Anne-Marie Proulx (Québec, Qc) | Archipelago

13183116_1201408989892983_538566816_n.pngArchipelago was built from rocks gathered over a stay of sixty-four days in the Magdalen Islands. Simple rocks, collected on a beach or a shore, strolling day after day. Quite naturally, the project slid into the programming of Songlines. The artist, Proulx, will take advantage of her presence on the Islands during the residency event to continue her collection. In preparation for an upcoming text, she will collect the impressions of the work of artists at work, writing material, like so many rocks slipped into the pocket.



AdMare’s exhibition space, “Colis suspect,” at the Islands’ airport


Rocks of different shapes, textures and sizes comprise Archipelago, a kind of mineralogical collection presented in photographic form. Giving the impression of geological specimens or celestial objects, the images cause a loss of scale and pose a complex relationship between proximity and distance. From the object devoid of context, one may be so close so as to not understand the size, or so far that one could picture it only in the imagination.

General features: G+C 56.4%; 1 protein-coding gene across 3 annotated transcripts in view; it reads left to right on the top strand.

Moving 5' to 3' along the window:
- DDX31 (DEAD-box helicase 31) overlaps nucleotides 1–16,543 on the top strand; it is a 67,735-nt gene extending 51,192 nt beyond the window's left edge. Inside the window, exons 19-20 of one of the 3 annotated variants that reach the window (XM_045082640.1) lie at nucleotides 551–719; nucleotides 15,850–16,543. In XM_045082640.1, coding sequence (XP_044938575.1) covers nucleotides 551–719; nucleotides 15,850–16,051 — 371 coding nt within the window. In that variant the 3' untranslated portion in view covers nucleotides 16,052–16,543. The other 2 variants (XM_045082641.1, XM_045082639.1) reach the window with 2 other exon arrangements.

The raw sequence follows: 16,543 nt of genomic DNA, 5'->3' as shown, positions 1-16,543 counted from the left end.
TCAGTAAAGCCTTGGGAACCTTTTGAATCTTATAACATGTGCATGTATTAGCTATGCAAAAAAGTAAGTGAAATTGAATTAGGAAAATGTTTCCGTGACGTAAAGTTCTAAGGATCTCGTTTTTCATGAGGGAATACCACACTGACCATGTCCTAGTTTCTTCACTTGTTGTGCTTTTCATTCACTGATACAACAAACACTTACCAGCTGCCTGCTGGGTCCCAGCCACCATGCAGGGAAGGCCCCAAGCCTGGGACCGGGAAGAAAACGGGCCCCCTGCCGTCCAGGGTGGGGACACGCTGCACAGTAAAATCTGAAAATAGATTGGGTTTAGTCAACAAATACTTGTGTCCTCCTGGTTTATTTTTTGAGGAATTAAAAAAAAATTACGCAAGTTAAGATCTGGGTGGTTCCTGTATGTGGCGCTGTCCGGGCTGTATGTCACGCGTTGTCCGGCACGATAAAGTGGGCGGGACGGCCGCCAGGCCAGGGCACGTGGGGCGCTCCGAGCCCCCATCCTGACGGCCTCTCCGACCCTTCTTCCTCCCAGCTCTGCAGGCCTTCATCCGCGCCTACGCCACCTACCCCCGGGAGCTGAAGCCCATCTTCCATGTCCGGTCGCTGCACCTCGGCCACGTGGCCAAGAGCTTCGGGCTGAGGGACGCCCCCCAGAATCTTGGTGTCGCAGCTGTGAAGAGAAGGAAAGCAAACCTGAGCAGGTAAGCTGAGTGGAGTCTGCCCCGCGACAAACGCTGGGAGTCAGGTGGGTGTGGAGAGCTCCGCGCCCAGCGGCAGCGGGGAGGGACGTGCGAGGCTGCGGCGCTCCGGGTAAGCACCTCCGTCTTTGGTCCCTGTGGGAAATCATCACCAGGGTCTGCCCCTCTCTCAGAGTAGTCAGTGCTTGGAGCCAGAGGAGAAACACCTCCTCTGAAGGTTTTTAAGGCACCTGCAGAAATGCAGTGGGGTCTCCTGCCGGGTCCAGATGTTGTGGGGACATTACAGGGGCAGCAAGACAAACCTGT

I believe in what I call the “archipélique” thought. Because it does not impose itself, it may be fragile, threatened, evasive, but it’s still a thought of wandering, a thought of movement and not a thought of imposition. It says the place is not contradictory with elsewhere, that our nature is not opposed to the relationship, as the poetic is not opposed to the political.

—Edouard Glissant


Archipelago suggests an individual reading of every specimen, even as it remains forever connected to the others and to the whole—a group of islands or ideas where one can be alone or travel from one to another. A metaphor for the territory and the community, the project evokes a universe in which individuals are inseparable from the collective, as the whole is inseparable from its components.


Giving the impression of appearing and disappearing, the specimens seem solid, but photography makes them elusive, almost vaporous. The stones, isolated and magnified, allow us to see their details, textures, marks, scars, or transparencies, which tell of the stories and natural forces that remain, however, imperceptible, at the surface of things.

The artist thanks the Conseil des arts et des lettres du Québec for their support.